This also may be one of the only hackathons where substantial jetlag may have impacted each team’s competitive advantage. Our furthest-traveled participants flew to Qatar all the way from Mexico City, over 14,000 kilometers!
(999 Less Than) 1001 Arabian Nights of Hacking
Within the span of a few hours on Saturday morning, November 29th, these 85 participants debated, discussed, and whiteboarded their way through 12 example challenges as well as a 13th participant-submitted challenge, finally coalescing into 19 hackathon teams ranging from 3-7 people. Coming from Azavea, one of my personal favorite challenges was #4: Mapping an Understanding. Many news outlets already employ web maps in their reporting, but the use of GIS and spatial analysis tools to tell journalism stories has tremendous potential that has yet to be fully explored in my opinion. So I was excited to see what teams came up with in response to this challenge.
Two teams took on this challenge, MapCake and MapFour, and came up with completely different tools. Approaching from the “Consumption” phase of media, MapFour sought to make it easier for media consumers to browse the news geographically. MapFour sifts through the Al Jazeera and New York Times APIs for locations in articles, and plots them on a map the user can browse. The team also incorporated a time-slider, for viewing different stories that erupt in the same places over time.
MapCake, on the other hand, took a “Production” angle on the challenge. Understanding it can be extra work for journalists to create web maps for their stories, MapCake employs an intuitive “highlight-and-geocode” workflow enabling the mapping and tagging of locations straight from an article’s text. The geocoding is pretty accurate even without much additional context than just a city name, too.
I was really surprised with teams that addressed totally different challenges like “Looking at the Numbers” and “Fully Immersed in Media” and “Media on the Move”, yet also incorporated maps and geospatial thinking into their projects.
I was amazed with the Narrata team’s easy uploader that effortlessly blends a story narrative and temporal geodata. The result from just two CSVs is an embeddable interactive map and chart allowing media consumers to dive into time-series geodata to explore weekly or monthly trends, as in their South African protests example. Narrata saves time for journalists, who don’t need to code-up a new visualization for every article with time and place data, and provides an immersive interactive for consumers – in a way addressing both the “production” and “consumption” phases of media in one app!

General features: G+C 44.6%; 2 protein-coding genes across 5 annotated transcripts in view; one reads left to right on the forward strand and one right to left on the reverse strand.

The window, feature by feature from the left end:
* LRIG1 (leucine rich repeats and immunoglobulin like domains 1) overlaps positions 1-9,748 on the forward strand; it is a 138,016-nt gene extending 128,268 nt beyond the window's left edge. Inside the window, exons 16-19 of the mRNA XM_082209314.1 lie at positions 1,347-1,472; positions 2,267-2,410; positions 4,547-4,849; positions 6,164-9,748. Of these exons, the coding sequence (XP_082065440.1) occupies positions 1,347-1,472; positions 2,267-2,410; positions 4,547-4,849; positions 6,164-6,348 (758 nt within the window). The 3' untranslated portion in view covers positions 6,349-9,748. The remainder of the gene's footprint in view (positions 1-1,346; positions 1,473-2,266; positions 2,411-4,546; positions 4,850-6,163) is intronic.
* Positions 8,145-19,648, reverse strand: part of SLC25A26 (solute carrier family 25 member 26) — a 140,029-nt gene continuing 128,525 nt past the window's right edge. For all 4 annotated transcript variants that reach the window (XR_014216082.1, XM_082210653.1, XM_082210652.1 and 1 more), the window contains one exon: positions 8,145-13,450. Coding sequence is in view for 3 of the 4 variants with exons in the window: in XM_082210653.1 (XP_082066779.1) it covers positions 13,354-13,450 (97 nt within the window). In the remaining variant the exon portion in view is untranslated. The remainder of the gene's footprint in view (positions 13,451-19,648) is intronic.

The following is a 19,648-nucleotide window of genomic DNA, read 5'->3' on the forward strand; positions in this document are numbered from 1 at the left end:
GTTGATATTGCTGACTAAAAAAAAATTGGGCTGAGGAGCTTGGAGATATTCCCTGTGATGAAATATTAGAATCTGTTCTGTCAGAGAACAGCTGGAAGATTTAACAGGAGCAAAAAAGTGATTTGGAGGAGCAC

Street stories is another team that created both a compelling example and a great framework that’s already being re-used by other media organizations. The project turns Google Streetview into a storytelling tool, by embedding tweets, YouTube videos, narratives, and even background sounds directly into the streetview “sphere”. What emerges is an immersive experience that allows one to imagine themselves – visually and audibly – at the real site of an event as it’s happening.
I’ve been to and organized a lot of hackathons but the Canvas Media in Context hackathon was truly awe-inspiring. Tremendous credit is due to Al Jazeera Innovation and Research for coming up with the vision for the event and having the leadership to make it all happen. The projects that emerged and the exotic venue in Qatar were also magical. But by far the part I’m missing most two weeks later is the people. Our 100 participants and mentors were grinning the entire way through despite the jetlaggy, intense environment. The fact that the #mediaincontext hashtag is still going and some projects have already been re-used tells me this passionate journalism and technology community is just getting started. Even if you weren’t there with us for the inception, sign up for the Canvas newsletter, vote for your favorite projects by January 15th to win the People’s Choice Award, and stay tuned – much of the story has yet to be written!